Addicted To Quack

Early mornings, terrible weather and freezing water... why are duck hunters so hooked on quack?

Brad Gill | October 30, 2005

My buddy Greg Grimes called me a few years ago.

“I’ve got a sweet spot to go duck hunting. Let’s go.”

Sure, why not?

The alarm clock went off at 2 a.m. After pouring a cup of coffee, we put his Lab in the truck and hauled tail for Calhoun. On the ride up he said the plan was to hunt the edge of some standing timber and shoot mallards as they came out to leave.

Two hours later when we got there it was still pitch-black and seriously cold, like 20-degree cold. I stood there beside his truck and piled on the layers of clothes. Then I had to put on waders that rode in in the back of the truck for two hours.

Mornings like this is what makes duck hunters addicted to quack. Here, Brad Gill poses with a wood duck, mallard and a goose, his best morning of Georgia waterfowl hunting.

Man, I was cold.

“Here, carry this bag of decoys, I’ll carry the other bag,” said Greg.

In waders that were probably a little small, I waddled down a steep hill to the edge of the pond with a strapless 12 gauge in one hand and a heavy bag of decoys in the other.

The pond was frozen around the banks, so we had to break ice with heavy steps. I got about six feet off the bank and fell waist-deep into a rotted-out stump hole. Quickly trying to climb out I went into a series of off-balance steps that put me right back on the bank and on my rear end.

Oh-boy. Now my gloves were soaked. Regaining my composure, I filed in behind Greg and followed him toward a spot in the bank 100 yards away.

Quack, quack, quack.

“Mallards, they busted us,” Greg said.

Sure enough. The ducks knew we were in town, and I could tell at how quickly that quacking sound was disappearing that we wouldn’t be seeing them when the sun came up.

We finally slugged our way over to this spot, and it was time to sling decoys out. Of course several of the ones I threw fell on their side, so I had to do some careful wading into even deeper, below-freezing water.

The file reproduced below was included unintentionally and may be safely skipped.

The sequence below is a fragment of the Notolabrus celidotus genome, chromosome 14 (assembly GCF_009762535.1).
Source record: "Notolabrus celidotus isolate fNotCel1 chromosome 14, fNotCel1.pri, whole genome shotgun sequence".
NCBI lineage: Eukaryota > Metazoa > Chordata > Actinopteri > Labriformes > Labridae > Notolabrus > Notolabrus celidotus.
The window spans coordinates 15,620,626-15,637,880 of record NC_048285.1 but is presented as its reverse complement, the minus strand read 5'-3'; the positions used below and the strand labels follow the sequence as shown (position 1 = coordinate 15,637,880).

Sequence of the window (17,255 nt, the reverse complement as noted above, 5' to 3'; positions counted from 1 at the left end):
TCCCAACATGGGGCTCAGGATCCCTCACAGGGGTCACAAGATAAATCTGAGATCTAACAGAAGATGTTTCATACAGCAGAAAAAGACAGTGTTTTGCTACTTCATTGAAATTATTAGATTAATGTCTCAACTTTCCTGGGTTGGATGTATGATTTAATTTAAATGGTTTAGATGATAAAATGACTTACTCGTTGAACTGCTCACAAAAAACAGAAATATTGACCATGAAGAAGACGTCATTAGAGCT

With daylight approaching I went digging for three shotgun shells and realized I’d lost about half of them on my stumble out of the stump hole.

Fifteen minutes later daylight had arrived, four hours after my alarm clock buzzed.

Honk, honk, honk.

“Geese,” said Greg.

A flock of five or six geese flew over us and we each shot a few times, knocking down one big honker. The hunt was over. It was time to head back home. If I remember correctly Greg went back the next morning.

Now, I’m not picking on duck hunters. Trust me — I can respect any hunter who has a super passion about hunting a specific type of game. I’m just trying to see what makes these quack heads tick — what drives guys to get up in the middle of the night in frigid temperatures and then wade or motor through freezing-cold water to kill a 4-lb. bird?

“That risk factor is a draw for some guys,” said Yancey Houston of Macon. “When you’re either wading in mud or riding in a boat in the dark there’s a little bit of risk to every duck hunt because it involves cold water. That’s why most people think it’s the dumbest thing to do for two wood ducks or no ducks, but that risk factor is a draw for some guys. You hear about people dying duck hunting every year. In my life I’ve almost died twice, and both times it was duck hunting.”